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Volume 22 (2) - 1999


Mid-term geomorphological evolution of the Covatta Valley, Biferno river Basins, Molise, Italy

Pages 115-128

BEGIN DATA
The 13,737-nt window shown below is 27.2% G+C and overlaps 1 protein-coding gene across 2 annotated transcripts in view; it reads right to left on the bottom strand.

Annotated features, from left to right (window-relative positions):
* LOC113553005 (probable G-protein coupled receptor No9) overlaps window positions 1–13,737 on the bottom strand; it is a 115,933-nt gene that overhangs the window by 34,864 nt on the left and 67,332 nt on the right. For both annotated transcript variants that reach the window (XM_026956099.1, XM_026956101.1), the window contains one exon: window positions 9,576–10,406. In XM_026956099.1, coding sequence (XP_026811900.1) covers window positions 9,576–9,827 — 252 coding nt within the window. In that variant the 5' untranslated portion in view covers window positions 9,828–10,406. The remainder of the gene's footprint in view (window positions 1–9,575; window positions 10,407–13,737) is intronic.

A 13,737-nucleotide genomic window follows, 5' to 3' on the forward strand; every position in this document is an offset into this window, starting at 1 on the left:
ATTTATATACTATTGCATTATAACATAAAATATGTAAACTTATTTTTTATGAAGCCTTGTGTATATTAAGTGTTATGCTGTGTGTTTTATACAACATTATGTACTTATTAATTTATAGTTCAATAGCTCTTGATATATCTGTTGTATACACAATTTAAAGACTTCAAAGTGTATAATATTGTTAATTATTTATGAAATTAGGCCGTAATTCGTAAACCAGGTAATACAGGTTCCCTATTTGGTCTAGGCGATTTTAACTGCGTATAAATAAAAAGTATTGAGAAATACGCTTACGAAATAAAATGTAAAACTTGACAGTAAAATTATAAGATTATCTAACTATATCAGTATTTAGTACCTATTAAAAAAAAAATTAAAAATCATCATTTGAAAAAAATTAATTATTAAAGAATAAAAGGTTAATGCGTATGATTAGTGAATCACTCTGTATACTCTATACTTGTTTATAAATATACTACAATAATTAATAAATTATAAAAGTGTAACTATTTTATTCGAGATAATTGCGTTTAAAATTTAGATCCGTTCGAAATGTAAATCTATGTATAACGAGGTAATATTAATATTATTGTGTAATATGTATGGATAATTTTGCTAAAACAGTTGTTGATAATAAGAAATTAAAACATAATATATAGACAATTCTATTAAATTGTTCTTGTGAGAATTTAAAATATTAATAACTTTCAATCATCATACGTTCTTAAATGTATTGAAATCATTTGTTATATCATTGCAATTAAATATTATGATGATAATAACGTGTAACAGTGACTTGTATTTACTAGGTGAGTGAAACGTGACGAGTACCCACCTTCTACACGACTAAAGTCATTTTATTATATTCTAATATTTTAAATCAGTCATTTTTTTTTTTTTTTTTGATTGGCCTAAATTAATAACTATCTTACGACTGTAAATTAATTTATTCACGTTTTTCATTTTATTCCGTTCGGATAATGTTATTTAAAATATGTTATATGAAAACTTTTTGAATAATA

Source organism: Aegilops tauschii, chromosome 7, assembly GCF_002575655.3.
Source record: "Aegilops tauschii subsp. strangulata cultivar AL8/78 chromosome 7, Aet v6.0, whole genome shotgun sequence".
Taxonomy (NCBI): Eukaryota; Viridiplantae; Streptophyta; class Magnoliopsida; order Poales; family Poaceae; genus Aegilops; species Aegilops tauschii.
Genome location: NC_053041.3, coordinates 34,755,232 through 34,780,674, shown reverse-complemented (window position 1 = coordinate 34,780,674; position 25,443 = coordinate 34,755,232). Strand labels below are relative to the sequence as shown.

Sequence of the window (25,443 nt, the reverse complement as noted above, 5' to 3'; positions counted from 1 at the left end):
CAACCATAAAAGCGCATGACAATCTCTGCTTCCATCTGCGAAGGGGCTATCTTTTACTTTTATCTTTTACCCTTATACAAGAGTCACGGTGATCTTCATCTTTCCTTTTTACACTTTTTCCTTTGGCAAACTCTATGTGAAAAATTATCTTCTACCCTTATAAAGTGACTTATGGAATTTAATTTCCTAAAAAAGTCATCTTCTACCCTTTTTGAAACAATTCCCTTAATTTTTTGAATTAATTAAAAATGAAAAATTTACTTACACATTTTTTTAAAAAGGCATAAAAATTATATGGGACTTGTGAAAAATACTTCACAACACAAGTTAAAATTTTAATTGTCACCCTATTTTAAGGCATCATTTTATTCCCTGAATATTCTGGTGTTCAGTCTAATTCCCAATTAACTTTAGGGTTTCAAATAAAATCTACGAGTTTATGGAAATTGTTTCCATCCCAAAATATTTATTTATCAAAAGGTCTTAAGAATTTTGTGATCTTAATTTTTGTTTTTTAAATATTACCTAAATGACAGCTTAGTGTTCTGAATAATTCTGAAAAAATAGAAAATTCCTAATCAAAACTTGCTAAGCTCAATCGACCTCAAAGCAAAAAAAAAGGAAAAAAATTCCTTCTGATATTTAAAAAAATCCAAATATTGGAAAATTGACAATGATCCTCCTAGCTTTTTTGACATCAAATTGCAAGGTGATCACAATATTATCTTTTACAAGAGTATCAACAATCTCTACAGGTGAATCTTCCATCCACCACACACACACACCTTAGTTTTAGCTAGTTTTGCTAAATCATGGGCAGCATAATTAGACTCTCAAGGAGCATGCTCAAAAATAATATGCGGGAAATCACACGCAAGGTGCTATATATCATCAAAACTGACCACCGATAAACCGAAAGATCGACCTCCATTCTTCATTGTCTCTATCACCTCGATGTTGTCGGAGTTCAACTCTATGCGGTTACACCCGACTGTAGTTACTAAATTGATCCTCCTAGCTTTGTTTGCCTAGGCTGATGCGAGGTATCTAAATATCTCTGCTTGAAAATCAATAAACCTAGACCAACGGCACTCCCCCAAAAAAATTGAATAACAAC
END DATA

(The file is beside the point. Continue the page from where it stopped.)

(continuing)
On April 12, 1996, a complex system of landslides involved the left side of the Biferno River (Campobasso, Molise), in the Covatta area, interrupting the State Highway 647 and damming the Biferno River, forming a lake. Previous studies consisted of a geological survey and production of a geological map, as well as geomorphological analysis of the landslide of April 12, 1996,. In the Covatta area, several mass movements (translational-rotational slides and lateral spreading), which become rapid earthdebris flows in their terminal regions, have been generated. Progressive sliding of secondary earthflows has divided the landslide of April 12, 1996, into many different subsystems, each of which is characterized by various lithological associations and different morphologies. Fig. 1 is a synthesis of this and shows both the geological situation and the typology of the landslide subsystems. A new substantial movement of the landslide occurred in the Spring of 1997, making the slopes smoother in the upper part and the soils more fluid in the central and lower parts. This work is a report on the study that has been developed on the morphoevolutive phases of the slope analyzed during the years before its final collapse and their relationship with the rainfall patterns. Examination of the slope’s morphological stages in the period 1954-1997 and the analysis of the hydrological parameters has shown that the morphological features were mainly governed by a sequence of extraordinary climatic conditions. The heavy rainfalls and snowfalls in the Winter of 1986, for example, produced an acceleration of the slope’s evolutive phenomena, whereas their deceleration in 1992 should be considered a consequence of the very low rainfalls of the previous three years. Actually, in the case of deep phenomena like that of April 12, 1996, it is very difficult to predict the time necessary to prepare the slope collapse; it is in any case considerable (at least several decades). On the other hand, most of the single, small phenomena are assumed to occur in a period of a few years, because of slight increases in the water surplus.

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